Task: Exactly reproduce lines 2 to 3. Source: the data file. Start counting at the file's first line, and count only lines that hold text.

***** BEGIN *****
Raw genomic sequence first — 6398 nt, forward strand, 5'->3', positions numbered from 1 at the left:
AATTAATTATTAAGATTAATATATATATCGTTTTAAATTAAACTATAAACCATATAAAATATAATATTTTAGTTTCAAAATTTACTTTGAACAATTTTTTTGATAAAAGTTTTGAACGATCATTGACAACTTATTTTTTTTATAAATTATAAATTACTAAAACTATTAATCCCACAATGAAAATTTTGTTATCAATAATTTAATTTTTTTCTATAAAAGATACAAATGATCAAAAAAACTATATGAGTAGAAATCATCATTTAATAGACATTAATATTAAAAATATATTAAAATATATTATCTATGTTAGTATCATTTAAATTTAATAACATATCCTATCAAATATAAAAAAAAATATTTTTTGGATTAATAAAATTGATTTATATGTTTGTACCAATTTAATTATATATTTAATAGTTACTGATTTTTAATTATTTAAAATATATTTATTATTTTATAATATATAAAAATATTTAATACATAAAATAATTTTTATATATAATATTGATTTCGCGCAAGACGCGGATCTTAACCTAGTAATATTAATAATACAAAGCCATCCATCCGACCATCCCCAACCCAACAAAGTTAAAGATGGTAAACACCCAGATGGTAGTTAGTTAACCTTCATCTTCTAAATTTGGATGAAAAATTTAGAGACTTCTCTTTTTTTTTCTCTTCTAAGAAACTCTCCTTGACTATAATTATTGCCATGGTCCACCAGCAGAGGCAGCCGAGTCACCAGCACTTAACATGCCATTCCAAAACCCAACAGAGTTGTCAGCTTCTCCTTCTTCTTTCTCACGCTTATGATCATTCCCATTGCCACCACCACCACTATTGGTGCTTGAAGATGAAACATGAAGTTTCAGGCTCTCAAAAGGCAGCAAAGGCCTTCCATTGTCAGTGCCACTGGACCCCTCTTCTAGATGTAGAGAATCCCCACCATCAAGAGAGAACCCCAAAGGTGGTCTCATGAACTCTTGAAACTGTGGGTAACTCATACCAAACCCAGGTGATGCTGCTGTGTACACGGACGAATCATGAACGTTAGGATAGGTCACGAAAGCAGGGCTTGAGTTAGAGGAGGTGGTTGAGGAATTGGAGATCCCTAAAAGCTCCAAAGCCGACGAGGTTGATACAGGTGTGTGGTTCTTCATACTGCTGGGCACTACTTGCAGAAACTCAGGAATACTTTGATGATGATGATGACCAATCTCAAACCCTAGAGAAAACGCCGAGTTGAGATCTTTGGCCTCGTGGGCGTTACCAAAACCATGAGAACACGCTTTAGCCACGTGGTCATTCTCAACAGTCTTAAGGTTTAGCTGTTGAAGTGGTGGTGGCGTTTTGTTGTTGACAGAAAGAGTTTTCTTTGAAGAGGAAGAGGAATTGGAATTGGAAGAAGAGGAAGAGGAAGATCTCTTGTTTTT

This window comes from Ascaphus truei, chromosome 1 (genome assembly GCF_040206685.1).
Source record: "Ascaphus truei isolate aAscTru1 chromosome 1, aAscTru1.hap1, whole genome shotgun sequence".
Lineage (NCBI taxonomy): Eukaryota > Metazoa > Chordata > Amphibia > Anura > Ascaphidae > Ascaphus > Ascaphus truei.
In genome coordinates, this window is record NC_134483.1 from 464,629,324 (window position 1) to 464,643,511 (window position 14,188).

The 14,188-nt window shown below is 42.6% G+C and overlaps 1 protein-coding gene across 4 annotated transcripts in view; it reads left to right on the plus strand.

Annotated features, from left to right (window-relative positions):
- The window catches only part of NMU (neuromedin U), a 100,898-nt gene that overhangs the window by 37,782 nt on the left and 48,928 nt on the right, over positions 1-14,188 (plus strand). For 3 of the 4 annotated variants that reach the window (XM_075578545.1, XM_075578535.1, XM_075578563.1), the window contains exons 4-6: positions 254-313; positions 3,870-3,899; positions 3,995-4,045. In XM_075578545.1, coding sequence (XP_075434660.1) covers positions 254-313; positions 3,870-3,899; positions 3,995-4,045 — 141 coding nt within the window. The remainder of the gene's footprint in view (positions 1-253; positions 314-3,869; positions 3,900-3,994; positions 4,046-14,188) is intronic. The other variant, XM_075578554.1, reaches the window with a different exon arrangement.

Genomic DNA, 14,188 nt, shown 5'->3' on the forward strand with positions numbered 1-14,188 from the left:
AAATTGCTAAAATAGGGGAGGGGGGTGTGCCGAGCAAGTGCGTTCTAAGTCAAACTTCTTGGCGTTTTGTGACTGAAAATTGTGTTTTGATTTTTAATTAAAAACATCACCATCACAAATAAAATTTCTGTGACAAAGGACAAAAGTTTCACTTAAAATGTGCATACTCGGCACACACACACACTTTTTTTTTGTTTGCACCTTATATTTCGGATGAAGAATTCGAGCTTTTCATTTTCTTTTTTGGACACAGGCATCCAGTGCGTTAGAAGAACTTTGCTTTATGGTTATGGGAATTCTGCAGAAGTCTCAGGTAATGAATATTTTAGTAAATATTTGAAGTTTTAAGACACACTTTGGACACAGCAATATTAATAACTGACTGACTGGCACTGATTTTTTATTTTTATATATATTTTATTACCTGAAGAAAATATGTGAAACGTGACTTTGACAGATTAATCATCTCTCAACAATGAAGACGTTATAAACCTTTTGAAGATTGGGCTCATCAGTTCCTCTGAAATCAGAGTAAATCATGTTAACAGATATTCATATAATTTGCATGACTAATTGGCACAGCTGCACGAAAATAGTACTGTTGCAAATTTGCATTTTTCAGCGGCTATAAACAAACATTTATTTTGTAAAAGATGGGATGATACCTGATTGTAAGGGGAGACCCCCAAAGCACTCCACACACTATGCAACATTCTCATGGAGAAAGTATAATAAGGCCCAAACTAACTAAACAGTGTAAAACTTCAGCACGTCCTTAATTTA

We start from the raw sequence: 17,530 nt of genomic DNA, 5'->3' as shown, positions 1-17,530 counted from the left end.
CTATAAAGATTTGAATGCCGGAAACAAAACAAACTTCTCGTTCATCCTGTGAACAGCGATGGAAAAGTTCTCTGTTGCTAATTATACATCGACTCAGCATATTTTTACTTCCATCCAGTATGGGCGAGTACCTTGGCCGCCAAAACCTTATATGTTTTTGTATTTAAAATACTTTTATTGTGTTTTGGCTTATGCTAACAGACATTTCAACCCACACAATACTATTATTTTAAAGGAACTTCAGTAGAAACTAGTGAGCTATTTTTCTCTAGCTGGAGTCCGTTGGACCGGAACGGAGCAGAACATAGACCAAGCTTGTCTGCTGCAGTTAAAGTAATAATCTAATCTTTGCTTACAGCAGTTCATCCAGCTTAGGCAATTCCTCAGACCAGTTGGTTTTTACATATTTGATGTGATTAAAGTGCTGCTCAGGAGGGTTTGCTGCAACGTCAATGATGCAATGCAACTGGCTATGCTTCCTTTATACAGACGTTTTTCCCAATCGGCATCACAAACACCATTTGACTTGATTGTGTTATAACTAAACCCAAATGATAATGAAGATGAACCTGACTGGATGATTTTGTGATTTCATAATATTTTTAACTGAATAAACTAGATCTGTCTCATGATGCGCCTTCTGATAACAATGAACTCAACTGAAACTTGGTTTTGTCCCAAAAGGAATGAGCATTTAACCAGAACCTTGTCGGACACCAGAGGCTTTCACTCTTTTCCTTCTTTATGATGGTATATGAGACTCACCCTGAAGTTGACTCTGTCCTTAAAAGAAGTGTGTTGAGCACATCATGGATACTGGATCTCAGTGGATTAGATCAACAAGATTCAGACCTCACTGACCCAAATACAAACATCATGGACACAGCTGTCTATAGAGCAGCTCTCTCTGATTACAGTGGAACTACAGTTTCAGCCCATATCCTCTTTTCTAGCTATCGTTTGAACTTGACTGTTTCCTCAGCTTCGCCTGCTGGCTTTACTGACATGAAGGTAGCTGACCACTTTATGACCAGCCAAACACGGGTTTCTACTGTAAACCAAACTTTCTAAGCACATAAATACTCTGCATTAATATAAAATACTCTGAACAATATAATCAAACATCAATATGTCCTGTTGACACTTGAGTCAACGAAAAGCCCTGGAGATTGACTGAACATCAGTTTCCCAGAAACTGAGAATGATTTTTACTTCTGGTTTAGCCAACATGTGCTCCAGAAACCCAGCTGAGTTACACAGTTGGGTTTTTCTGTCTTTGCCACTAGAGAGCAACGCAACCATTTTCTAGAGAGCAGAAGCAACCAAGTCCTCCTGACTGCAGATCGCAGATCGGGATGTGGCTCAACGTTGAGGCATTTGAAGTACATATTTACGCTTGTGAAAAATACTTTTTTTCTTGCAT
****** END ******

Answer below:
AATTAATTATTAAGATTAATATATATATCGTTTTAAATTAAACTATAAACCATATAAAATATAATATTTTAGTTTCAAAATTTACTTTGAACAATTTTTTTGATAAAAGTTTTGAACGATCATTGACAACTTATTTTTTTTATAAATTATAAATTACTAAAACTATTAATCCCACAATGAAAATTTTGTTATCAATAATTTAATTTTTTTCTATAAAAGATACAAATGATCAAAAAAACTATATGAGTAGAAATCATCATTTAATAGACATTAATATTAAAAATATATTAAAATATATTATCTATGTTAGTATCATTTAAATTTAATAACATATCCTATCAAATATAAAAAAAAATATTTTTTGGATTAATAAAATTGATTTATATGTTTGTACCAATTTAATTATATATTTAATAGTTACTGATTTTTAATTATTTAAAATATATTTATTATTTTATAATATATAAAAATATTTAATACATAAAATAATTTTTATATATAATATTGATTTCGCGCAAGACGCGGATCTTAACCTAGTAATATTAATAATACAAAGCCATCCATCCGACCATCCCCAACCCAACAAAGTTAAAGATGGTAAACACCCAGATGGTAGTTAGTTAACCTTCATCTTCTAAATTTGGATGAAAAATTTAGAGACTTCTCTTTTTTTTTCTCTTCTAAGAAACTCTCCTTGACTATAATTATTGCCATGGTCCACCAGCAGAGGCAGCCGAGTCACCAGCACTTAACATGCCATTCCAAAACCCAACAGAGTTGTCAGCTTCTCCTTCTTCTTTCTCACGCTTATGATCATTCCCATTGCCACCACCACCACTATTGGTGCTTGAAGATGAAACATGAAGTTTCAGGCTCTCAAAAGGCAGCAAAGGCCTTCCATTGTCAGTGCCACTGGACCCCTCTTCTAGATGTAGAGAATCCCCACCATCAAGAGAGAACCCCAAAGGTGGTCTCATGAACTCTTGAAACTGTGGGTAACTCATACCAAACCCAGGTGATGCTGCTGTGTACACGGACGAATCATGAACGTTAGGATAGGTCACGAAAGCAGGGCTTGAGTTAGAGGAGGTGGTTGAGGAATTGGAGATCCCTAAAAGCTCCAAAGCCGACGAGGTTGATACAGGTGTGTGGTTCTTCATACTGCTGGGCACTACTTGCAGAAACTCAGGAATACTTTGATGATGATGATGACCAATCTCAAACCCTAGAGAAAACGCCGAGTTGAGATCTTTGGCCTCGTGGGCGTTACCAAAACCATGAGAACACGCTTTAGCCACGTGGTCATTCTCAACAGTCTTAAGGTTTAGCTGTTGAAGTGGTGGTGGCGTTTTGTTGTTGACAGAAAGAGTTTTCTTTGAAGAGGAAGAGGAATTGGAATTGGAAGAAGAGGAAGAGGAAGATCTCTTGTTTTT

This window comes from Ascaphus truei, chromosome 1 (genome assembly GCF_040206685.1).